For 13 years of primary and secondary schools in the United States, parents are assured of one thing: Their children will be taught by full-time teachers whose job it is to be at school for a specified time period each day classes are in session.

But when those kids go off to college, there is no such guarantee. About half of all professors at four-year colleges teach part-time as adjuncts (and the number is even higher at community colleges).

Some adjuncts are working professionals who want to teach on the side and earn a little extra cash (and I mean a little, about $2,500 per 15-week course at many colleges). Many adjuncts, however, have a Ph.D. and would like full-time academic jobs with tenure. In a bid to save money and increase their flexibility in a changing economy, colleges are hiring fewer full-time faculty and more and more adjuncts.

In Wisconsin, Gov. Scott Walker is getting plenty of attention right now for his plan to weaken faculty tenure at the state’s university system. But too often, debates about faculty tenure overshadow concerns about full-time status for professors. The two are often conflated in the eyes of the public, even though they are unrelated: Faculty members can teach and research full-time in higher education without the benefit of tenure.

Most parents and students who are shelling out an average of $31,231 in tuition and fees at a private four-year college each year and $9,131 at a public four-year university don’t often care if their kids are being taught by tenured faculty members. But they should care if those professors are on campus full-time.

While there remains a debate about whether full-time professors actually make better teachers, there is a strong correlation between student success and faculty members who stick around campus to mentor students outside the classroom. Adjuncts often need to rush off to their next gig.

For example, taking classes with full-time professors is critical during the first year of college, when it is easy to remain anonymous in large lecture halls and when students are most at risk of transferring or dropping out. Unfortunately, that’s when many colleges and universities utilize adjuncts for intro-level courses. Researchers have found that getting to know at least one faculty member well in the first year of college improves the chances that students will get more from their experience (including a degree).

Yet most first-year students rarely interact with professors, according to the National Survey of Student Engagement, an annual poll of freshmen and seniors. About two out of five freshmen say that they have “never discussed ideas from readings or classes with faculty members outside of class.” Another three out of five freshmen say they never worked with professors on activities other than coursework.

Engagement with full-time faculty members also has an outsized impact in life after college. According to the Gallup-Purdue Index — a collaboration between the polling firm and Purdue University — when graduates said they had a professor who cared about them as a person and encouraged them to follow their dreams their chances of being more engaged in life and work more than doubled.

The problem is that among the 30,000 college graduates Gallup polled, only 14 percent recalled having a professor who made them excited about learning and encouraged them.

Part-timers tell me they are usually under pressure to ease up on students as compared to full-time professors, who are more assured of returning to campus the following year. Adjuncts are mostly hired by the semester and they depend on positive student evaluations at the end of the term to get their contracts renewed. One way to ensure a good evaluation is to be an easy grader.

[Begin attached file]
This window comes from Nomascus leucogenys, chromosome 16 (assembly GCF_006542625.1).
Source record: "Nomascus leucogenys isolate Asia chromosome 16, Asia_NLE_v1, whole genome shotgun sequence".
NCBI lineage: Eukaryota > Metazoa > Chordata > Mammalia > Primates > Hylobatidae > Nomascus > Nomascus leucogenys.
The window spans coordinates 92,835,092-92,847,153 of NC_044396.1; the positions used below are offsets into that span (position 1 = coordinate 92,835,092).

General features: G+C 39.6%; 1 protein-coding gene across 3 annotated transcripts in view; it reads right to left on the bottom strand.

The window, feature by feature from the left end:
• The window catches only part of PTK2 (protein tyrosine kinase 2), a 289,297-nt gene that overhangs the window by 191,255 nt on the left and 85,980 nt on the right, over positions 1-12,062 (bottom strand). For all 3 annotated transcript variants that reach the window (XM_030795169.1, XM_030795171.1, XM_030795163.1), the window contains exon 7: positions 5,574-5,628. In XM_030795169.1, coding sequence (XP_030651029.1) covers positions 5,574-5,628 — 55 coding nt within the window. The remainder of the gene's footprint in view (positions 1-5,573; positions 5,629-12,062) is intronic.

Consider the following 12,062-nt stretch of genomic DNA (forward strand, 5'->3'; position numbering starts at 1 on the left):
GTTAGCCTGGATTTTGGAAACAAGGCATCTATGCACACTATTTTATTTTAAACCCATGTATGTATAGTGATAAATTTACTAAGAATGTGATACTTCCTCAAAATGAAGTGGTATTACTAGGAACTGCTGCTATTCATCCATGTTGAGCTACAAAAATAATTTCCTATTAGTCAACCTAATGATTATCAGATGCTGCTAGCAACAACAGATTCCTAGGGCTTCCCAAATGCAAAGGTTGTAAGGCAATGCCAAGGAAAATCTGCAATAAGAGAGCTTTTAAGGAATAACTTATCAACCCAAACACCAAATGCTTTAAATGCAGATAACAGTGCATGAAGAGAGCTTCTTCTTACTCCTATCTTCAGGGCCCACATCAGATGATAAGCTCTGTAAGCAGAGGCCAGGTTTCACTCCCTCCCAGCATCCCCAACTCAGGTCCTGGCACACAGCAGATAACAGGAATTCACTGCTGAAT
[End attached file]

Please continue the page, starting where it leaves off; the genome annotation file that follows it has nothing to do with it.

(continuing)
Stephen Hampe, an adjunct professor who has taught psychology at Utica College and several City University of New York and State University of New York campuses, told me that course evaluations now look eerily similar to customer satisfaction surveys from department stores. They ask questions such as “Did the instructor meet your needs?” and “Was the information presented in a style you found useful?” And students often include comments about how enjoyable the material was or how fun the course was, but they say little about how much they learned or the challenges of the course.

“When I was a student in the 1980s,” Hampe said, “the concern was whether the instructor served the class as a whole. Today, every student has come to expect personalized service.”

Adjuncts have their place in the academic life of an undergraduate, of course, but not in the first year or two of college. But they can be very helpful to students as they think about the transition to the workforce after college. Often adjuncts are working professionals in the career field that students want to eventually pursue and can assist in securing internships or jobs. And adjuncts who work full-time in careers outside of academia can usually give students a more realistic view of the workplace they’ll soon enter than full-time professors who are on campus all day.

The problem is that it’s very difficult to determine exactly who teaches courses — adjuncts or full-time professors — until you register for classes. The course catalogs that list all the classes offered in a major rarely, if ever, tell prospective students whether a full-time professor is teaching a class.

If you’re a high school student planning to take college tours this summer, be sure to ask what percentage of the campus faculty is full-time and what percentage of first-year classes they teach. It’s a question any college should be able to easily answer and one you deserve after 13 years of not really having to worry about whether your teacher needs to run off after class to another job.